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Move over Sienna Miller: Thea Porter is the mother of bohemian fashion

If you think that boho fashion is all about Sienna Miller in a kaftan in 2005, you need to make your way to London’s Fashion Textile Museum this month for its new exhibition on Thea Porter. Though she’s no longer a household name, Porter basically owned the boho look from the late 60s onwards, and this retrospective is a long-overdue celebration of her impact on fashion then and now. Here are five things to know about her.

1. Growing up in the Middle East had a lasting influence on her designs

Porter was born in Jerusalem, grew up in Damascus and studied in Beirut. Eventually settling in London in the mid-60s, the influences of her upbringing made her designs feel new. She brought the flowing robes and rich textures that she’d seen as a child to a London crowd who had been dressing in the Op Art and modernist styles of the early 60s. Moroccan djellaba robes, Iraqi Samawa carpets and 17th-century Persian paintings were all inspirations. A shirtdress made from the Damascus tablecloth fabric, aghabani, became a bestseller

Thea Porter maxi coat made from Sheila Hudson’s Persian print.
Photograph: Courtesy of the Venetia Porter collection/© VA Photographic Studio

2. She started out with interiors, and menswear followed

Her first shop, on Soho’s Greek Street, is being reconstructed for the exhibition and sounds like quite the hangout. It opened in 1966, and sold Porter’s ornate, colourful furnishings, including wall hangings and curtains. The Beatles snapped them up to decorate their short-lived Apple Boutique. Rock royalty liked her menswear designs, too. Elton John was an early fan and Pink Floyd wore her embroidered jackets and vibrant shirts on the cover of their appropriately trippy debut album The Piper At The Gates Of Dawn in 1967.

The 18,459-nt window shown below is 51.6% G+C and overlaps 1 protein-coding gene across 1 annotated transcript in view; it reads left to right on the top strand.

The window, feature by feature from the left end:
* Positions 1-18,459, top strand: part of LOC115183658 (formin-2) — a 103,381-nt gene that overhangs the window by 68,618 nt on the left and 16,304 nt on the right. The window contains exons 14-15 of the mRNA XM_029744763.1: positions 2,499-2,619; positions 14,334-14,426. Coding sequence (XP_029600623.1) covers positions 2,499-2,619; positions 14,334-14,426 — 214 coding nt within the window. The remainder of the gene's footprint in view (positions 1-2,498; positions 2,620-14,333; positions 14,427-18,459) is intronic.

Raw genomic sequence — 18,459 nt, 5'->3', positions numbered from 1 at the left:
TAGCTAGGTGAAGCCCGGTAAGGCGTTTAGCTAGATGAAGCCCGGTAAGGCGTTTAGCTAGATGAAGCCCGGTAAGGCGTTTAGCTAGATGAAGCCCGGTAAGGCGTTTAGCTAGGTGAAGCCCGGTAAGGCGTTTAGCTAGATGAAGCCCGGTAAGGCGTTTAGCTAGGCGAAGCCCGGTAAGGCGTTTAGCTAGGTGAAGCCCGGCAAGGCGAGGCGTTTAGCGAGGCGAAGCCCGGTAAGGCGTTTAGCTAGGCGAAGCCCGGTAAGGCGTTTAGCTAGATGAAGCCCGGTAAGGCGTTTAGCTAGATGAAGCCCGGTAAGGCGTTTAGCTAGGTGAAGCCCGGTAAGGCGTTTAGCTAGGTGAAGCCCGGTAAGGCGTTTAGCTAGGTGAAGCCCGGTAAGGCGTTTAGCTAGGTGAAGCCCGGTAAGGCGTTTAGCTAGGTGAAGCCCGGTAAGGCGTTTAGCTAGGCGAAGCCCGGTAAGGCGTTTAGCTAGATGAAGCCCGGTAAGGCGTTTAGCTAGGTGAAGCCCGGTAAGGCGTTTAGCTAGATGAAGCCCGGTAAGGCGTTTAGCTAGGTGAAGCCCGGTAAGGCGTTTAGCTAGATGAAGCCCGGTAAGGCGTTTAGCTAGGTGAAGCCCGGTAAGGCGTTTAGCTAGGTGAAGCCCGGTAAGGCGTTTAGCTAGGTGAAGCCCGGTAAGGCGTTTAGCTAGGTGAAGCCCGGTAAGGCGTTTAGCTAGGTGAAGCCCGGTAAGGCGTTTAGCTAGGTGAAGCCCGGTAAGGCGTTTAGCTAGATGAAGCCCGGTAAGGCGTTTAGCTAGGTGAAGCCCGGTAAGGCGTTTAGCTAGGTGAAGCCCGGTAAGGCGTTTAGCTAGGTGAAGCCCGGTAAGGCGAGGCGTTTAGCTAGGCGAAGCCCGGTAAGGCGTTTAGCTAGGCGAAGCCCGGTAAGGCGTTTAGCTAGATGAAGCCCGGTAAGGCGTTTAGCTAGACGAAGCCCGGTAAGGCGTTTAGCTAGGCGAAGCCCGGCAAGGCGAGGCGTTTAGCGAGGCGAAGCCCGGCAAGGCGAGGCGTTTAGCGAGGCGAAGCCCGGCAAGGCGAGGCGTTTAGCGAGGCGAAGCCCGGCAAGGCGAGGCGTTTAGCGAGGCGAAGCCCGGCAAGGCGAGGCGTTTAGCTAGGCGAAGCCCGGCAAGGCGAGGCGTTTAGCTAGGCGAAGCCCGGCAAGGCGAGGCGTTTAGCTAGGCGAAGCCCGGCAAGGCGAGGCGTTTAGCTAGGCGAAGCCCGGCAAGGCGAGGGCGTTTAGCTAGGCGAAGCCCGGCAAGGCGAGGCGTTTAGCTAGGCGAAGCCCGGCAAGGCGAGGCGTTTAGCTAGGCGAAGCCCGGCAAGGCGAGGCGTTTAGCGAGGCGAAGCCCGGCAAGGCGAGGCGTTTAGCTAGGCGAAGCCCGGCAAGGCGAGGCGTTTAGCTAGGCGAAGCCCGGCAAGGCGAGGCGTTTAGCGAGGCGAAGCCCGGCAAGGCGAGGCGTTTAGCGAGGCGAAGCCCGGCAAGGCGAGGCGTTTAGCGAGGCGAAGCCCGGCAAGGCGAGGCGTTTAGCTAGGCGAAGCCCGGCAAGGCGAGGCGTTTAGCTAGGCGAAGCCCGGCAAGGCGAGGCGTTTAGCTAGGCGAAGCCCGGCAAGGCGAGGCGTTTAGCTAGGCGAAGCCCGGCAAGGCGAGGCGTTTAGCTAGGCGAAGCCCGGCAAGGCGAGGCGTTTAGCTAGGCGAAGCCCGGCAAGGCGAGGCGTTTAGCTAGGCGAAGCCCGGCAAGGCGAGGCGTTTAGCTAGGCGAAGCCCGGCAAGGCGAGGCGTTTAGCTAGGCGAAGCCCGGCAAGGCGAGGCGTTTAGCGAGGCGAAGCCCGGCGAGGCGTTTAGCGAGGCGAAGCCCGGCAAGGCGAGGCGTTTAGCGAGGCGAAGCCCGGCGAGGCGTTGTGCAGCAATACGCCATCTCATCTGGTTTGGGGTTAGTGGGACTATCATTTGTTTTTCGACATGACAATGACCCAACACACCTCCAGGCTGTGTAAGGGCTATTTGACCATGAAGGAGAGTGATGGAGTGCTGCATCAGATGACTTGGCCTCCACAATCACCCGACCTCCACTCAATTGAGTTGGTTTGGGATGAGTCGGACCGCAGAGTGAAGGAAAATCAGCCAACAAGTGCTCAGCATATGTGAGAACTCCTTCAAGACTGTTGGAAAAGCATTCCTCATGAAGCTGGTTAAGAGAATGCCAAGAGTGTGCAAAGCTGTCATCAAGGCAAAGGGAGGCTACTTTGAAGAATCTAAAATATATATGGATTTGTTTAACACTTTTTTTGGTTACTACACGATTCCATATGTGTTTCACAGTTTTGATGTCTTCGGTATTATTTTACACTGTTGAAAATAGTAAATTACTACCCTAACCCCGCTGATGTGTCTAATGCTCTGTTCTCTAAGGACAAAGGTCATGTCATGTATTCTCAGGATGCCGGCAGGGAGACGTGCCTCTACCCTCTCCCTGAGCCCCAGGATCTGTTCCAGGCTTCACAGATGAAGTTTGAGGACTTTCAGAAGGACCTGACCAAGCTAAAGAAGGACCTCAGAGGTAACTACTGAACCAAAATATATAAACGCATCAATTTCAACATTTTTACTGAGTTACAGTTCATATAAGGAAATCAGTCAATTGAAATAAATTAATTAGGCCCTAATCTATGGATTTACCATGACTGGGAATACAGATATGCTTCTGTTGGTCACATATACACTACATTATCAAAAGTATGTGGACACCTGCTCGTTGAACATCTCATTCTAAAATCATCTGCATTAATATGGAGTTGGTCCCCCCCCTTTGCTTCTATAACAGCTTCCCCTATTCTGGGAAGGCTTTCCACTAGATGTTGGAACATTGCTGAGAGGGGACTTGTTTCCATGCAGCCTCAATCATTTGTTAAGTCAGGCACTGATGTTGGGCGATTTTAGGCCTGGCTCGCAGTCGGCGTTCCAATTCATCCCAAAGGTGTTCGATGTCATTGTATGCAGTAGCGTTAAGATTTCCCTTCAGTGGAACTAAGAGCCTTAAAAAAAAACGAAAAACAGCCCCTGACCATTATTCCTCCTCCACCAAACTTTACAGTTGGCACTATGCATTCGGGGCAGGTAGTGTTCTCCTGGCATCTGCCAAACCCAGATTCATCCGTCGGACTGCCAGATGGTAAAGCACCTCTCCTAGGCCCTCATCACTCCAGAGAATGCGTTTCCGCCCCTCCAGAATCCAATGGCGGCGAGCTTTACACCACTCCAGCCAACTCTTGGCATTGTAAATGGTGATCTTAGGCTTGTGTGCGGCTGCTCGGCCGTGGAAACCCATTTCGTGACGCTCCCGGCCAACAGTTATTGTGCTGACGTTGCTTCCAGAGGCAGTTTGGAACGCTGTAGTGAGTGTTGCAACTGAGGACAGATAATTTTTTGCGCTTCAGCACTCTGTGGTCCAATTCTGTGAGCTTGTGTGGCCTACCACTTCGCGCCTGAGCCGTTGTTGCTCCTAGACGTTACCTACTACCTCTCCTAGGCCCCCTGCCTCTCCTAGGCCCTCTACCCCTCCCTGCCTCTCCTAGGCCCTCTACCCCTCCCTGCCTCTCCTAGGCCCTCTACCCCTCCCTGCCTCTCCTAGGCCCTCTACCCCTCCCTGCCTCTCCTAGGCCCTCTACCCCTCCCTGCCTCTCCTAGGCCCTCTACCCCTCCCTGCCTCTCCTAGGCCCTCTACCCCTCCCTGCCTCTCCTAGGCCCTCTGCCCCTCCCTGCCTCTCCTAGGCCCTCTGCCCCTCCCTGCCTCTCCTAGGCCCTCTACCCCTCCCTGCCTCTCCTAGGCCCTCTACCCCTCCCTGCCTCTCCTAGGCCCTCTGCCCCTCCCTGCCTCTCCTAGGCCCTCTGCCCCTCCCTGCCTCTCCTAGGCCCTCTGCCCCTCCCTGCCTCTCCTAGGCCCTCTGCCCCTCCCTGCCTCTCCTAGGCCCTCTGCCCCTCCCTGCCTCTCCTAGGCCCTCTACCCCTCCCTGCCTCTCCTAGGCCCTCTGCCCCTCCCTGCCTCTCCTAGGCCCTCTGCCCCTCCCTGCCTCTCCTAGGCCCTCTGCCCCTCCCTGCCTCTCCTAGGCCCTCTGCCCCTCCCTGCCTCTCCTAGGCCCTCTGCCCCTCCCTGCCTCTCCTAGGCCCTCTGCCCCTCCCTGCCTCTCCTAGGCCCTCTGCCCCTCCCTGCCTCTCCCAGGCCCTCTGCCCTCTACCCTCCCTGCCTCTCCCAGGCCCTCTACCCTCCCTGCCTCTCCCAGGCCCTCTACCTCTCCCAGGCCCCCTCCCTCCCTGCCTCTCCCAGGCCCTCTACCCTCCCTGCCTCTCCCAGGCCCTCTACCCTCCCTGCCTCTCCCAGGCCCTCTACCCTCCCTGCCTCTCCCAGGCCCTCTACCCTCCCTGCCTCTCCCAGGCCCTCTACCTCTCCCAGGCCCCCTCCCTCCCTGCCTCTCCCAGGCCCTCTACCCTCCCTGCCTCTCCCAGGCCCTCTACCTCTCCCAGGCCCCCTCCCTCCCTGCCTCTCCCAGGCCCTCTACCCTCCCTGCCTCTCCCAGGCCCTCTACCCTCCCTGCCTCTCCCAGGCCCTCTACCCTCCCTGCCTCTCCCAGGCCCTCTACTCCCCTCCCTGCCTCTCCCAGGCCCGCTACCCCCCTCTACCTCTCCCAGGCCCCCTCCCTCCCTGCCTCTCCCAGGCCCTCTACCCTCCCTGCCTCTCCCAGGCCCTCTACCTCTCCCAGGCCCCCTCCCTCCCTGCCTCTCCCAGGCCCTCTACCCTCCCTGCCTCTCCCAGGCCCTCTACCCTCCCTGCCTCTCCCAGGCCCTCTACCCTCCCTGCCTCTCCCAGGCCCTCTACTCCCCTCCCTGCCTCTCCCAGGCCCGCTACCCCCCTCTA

Floral cotton voile dress, 1969.
Photograph: Courtesy of the Venetia Porter collection/VA Photographic Studio

3. She also excelled at womenswear

Porter fitted into the floaty, feminine mood of the time that other designers – Bill Gibb, Ossie Clark, Laura Ashley – were also exploring, but made it her own with several signatures. Along with the aghabani shirtdress, her so-called “gipsy” dress – layers of vibrantly printed chiffon, with a tight bodice and flowing sleeves – had the requisite wild romanticism, especially when worn with swashbuckling boots. For those who fancy trying to recreate the look now, East, the high street store sponsoring the Fashion Textile Museum show, has produced a capsule collection in homage.

Thea Porter in her workroom at the back of the Greek Street shop.
Photograph: Patrick Hunt

4. She had a good business brain on her chiffon-clad shoulders

By 1969, Porter had expanded overseas, with a concession in New York department store Henri Bendel. A stand-alone store followed in 1971, and Porter sold her designs successfully in LA, too. Her success partly came from an ability to evolve her aesthetic. The very ornate designs gave way to simpler pieces in the 1970s, influenced by the classical lines of 30s fashion. At this time, she also hired a young Katharine Hamnett who worked for Porter while still studying at Central Saint Martins.

Elsa Peretti modelling a harlequin print silk dress at the opening of the New York shop, July 1971.
Photograph: Courtesy of the Venetia Porter/© VA photographic studio 

5. Her clothes were loved by a well-heeled crowd

A regular in the pages of British Vogue – where luminaries including Lauren Hutton, Penelope Tree and Rudolf Nureyev modelled her clothes – the likes of Barbra Streisand and Faye Dunaway were clients in the Greek Street store and Elsa Peretti modelled in her shows. While Porter’s name faded into obscurity in the 1980s and 90s, it’s since become a cult favourite on the vintage scene, with original pieces fetching more than £1,000 on eBay. Kate Moss, Nicole Richie and the Olsen twins – all very fond of the modern-boho look – are latterday fans. One look around this exhibition, and we bet you will be too.

Thea Porter: 70s Bohemian Chic is at the Fashion Textile Museum, SE1, Fri to 3 May

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